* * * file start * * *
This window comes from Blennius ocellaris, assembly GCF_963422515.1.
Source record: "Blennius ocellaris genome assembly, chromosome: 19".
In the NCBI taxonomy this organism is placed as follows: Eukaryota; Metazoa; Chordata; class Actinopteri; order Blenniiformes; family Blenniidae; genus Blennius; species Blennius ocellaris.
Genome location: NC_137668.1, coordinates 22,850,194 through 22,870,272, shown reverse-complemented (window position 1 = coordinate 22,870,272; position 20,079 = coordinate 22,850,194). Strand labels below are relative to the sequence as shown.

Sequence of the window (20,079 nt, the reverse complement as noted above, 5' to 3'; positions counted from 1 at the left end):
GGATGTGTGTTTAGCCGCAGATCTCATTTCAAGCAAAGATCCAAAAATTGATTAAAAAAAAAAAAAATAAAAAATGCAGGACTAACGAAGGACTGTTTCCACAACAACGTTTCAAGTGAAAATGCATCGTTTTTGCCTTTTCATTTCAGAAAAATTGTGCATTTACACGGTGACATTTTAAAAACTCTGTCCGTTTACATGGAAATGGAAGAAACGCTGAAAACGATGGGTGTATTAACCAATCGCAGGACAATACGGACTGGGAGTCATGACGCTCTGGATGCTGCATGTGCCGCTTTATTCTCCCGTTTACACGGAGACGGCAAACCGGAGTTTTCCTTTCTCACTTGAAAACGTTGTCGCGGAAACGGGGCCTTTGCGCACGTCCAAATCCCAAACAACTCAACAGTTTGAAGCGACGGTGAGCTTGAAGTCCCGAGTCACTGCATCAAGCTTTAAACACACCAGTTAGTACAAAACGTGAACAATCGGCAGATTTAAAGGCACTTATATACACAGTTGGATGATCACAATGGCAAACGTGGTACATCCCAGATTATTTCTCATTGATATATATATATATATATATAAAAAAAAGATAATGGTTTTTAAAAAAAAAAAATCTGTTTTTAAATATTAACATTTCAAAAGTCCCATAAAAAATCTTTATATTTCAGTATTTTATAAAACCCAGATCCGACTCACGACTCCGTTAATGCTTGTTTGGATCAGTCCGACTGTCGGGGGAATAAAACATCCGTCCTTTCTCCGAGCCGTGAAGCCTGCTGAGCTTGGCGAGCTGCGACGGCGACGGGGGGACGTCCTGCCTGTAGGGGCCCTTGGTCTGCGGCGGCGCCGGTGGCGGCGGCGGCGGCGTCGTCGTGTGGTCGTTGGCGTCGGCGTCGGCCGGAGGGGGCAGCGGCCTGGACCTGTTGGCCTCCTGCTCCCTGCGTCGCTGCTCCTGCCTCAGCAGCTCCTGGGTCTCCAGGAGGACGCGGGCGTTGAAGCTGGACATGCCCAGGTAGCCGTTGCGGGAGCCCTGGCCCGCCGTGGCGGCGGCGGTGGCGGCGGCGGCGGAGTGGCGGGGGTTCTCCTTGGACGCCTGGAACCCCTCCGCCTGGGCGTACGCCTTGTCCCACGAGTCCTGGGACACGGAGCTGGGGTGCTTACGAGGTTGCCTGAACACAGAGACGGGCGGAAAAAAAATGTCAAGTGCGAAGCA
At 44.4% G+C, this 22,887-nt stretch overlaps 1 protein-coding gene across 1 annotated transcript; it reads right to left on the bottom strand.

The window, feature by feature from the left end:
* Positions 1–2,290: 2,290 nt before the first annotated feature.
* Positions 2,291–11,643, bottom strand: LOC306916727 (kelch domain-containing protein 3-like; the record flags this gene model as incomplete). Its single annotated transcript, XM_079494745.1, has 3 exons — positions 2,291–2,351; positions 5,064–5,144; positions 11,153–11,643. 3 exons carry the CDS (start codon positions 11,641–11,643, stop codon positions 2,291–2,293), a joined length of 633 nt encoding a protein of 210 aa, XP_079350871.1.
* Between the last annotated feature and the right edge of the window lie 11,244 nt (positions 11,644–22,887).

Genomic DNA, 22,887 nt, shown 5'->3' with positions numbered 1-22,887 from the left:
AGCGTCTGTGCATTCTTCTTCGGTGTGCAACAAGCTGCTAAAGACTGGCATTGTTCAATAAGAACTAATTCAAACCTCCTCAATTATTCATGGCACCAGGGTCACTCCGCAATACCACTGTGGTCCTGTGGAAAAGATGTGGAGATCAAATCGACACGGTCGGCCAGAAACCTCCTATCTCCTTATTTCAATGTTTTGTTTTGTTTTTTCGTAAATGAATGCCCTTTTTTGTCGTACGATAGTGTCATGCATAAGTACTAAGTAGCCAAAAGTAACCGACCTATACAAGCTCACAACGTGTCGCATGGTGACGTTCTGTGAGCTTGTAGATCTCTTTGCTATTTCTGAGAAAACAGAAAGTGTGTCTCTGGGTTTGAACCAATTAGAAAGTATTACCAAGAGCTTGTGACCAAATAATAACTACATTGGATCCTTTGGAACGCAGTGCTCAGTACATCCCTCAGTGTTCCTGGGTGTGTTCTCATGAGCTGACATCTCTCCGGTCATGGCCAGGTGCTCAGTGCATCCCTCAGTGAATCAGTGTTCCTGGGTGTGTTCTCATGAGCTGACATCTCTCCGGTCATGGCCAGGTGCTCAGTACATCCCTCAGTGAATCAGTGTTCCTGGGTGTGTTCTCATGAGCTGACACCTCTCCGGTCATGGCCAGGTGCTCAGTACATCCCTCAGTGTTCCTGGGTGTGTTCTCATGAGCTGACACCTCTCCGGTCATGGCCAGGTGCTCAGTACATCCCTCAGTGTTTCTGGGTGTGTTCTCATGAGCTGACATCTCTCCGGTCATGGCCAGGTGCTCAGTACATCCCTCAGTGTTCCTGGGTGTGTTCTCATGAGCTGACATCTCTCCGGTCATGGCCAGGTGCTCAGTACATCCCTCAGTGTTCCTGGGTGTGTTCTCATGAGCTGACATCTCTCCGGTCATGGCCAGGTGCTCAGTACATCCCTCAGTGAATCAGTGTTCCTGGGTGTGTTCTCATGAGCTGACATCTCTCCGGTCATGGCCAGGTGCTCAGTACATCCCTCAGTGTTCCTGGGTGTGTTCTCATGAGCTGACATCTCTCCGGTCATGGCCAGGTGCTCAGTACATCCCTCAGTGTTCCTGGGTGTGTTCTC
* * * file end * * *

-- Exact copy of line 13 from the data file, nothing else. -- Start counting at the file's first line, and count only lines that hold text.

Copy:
AGCGTCTGTGCATTCTTCTTCGGTGTGCAACAAGCTGCTAAAGACTGGCATTGTTCAATAAGAACTAATTCAAACCTCCTCAATTATTCATGGCACCAGGGTCACTCCGCAATACCACTGTGGTCCTGTGGAAAAGATGTGGAGATCAAATCGACACGGTCGGCCAGAAACCTCCTATCTCCTTATTTCAATGTTTTGTTTTGTTTTTTCGTAAATGAATGCCCTTTTTTGTCGTACGATAGTGTCATGCATAAGTACTAAGTAGCCAAAAGTAACCGACCTATACAAGCTCACAACGTGTCGCATGGTGACGTTCTGTGAGCTTGTAGATCTCTTTGCTATTTCTGAGAAAACAGAAAGTGTGTCTCTGGGTTTGAACCAATTAGAAAGTATTACCAAGAGCTTGTGACCAAATAATAACTACATTGGATCCTTTGGAACGCAGTGCTCAGTACATCCCTCAGTGTTCCTGGGTGTGTTCTCATGAGCTGACATCTCTCCGGTCATGGCCAGGTGCTCAGTGCATCCCTCAGTGAATCAGTGTTCCTGGGTGTGTTCTCATGAGCTGACATCTCTCCGGTCATGGCCAGGTGCTCAGTACATCCCTCAGTGAATCAGTGTTCCTGGGTGTGTTCTCATGAGCTGACACCTCTCCGGTCATGGCCAGGTGCTCAGTACATCCCTCAGTGTTCCTGGGTGTGTTCTCATGAGCTGACACCTCTCCGGTCATGGCCAGGTGCTCAGTACATCCCTCAGTGTTTCTGGGTGTGTTCTCATGAGCTGACATCTCTCCGGTCATGGCCAGGTGCTCAGTACATCCCTCAGTGTTCCTGGGTGTGTTCTCATGAGCTGACATCTCTCCGGTCATGGCCAGGTGCTCAGTACATCCCTCAGTGTTCCTGGGTGTGTTCTCATGAGCTGACATCTCTCCGGTCATGGCCAGGTGCTCAGTACATCCCTCAGTGAATCAGTGTTCCTGGGTGTGTTCTCATGAGCTGACATCTCTCCGGTCATGGCCAGGTGCTCAGTACATCCCTCAGTGTTCCTGGGTGTGTTCTCATGAGCTGACATCTCTCCGGTCATGGCCAGGTGCTCAGTACATCCCTCAGTGTTCCTGGGTGTGTTCTC